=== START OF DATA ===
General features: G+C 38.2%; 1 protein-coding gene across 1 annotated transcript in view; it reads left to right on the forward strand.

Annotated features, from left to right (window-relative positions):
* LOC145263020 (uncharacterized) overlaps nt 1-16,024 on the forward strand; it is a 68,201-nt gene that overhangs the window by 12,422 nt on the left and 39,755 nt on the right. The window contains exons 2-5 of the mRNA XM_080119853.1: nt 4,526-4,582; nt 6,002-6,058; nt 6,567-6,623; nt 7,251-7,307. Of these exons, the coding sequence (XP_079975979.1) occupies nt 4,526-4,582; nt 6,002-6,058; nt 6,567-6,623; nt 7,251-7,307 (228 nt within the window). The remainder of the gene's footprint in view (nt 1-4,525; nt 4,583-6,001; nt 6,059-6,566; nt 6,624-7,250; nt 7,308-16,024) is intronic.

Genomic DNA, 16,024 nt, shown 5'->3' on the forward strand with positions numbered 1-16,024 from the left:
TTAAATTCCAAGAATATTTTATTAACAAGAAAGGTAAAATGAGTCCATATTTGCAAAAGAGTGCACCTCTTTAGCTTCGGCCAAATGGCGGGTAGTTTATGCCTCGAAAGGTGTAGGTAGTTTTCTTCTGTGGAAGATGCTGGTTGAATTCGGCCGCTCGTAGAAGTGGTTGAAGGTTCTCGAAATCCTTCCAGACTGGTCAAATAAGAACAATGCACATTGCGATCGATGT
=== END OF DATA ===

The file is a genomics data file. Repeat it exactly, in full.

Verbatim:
General features: G+C 38.2%; 1 protein-coding gene across 1 annotated transcript in view; it reads left to right on the forward strand.

Annotated features, from left to right (window-relative positions):
* LOC145263020 (uncharacterized) overlaps nt 1-16,024 on the forward strand; it is a 68,201-nt gene that overhangs the window by 12,422 nt on the left and 39,755 nt on the right. The window contains exons 2-5 of the mRNA XM_080119853.1: nt 4,526-4,582; nt 6,002-6,058; nt 6,567-6,623; nt 7,251-7,307. Of these exons, the coding sequence (XP_079975979.1) occupies nt 4,526-4,582; nt 6,002-6,058; nt 6,567-6,623; nt 7,251-7,307 (228 nt within the window). The remainder of the gene's footprint in view (nt 1-4,525; nt 4,583-6,001; nt 6,059-6,566; nt 6,624-7,250; nt 7,308-16,024) is intronic.

Genomic DNA, 16,024 nt, shown 5'->3' on the forward strand with positions numbered 1-16,024 from the left:
TTAAATTCCAAGAATATTTTATTAACAAGAAAGGTAAAATGAGTCCATATTTGCAAAAGAGTGCACCTCTTTAGCTTCGGCCAAATGGCGGGTAGTTTATGCCTCGAAAGGTGTAGGTAGTTTTCTTCTGTGGAAGATGCTGGTTGAATTCGGCCGCTCGTAGAAGTGGTTGAAGGTTCTCGAAATCCTTCCAGACTGGTCAAATAAGAACAATGCACATTGCGATCGATGT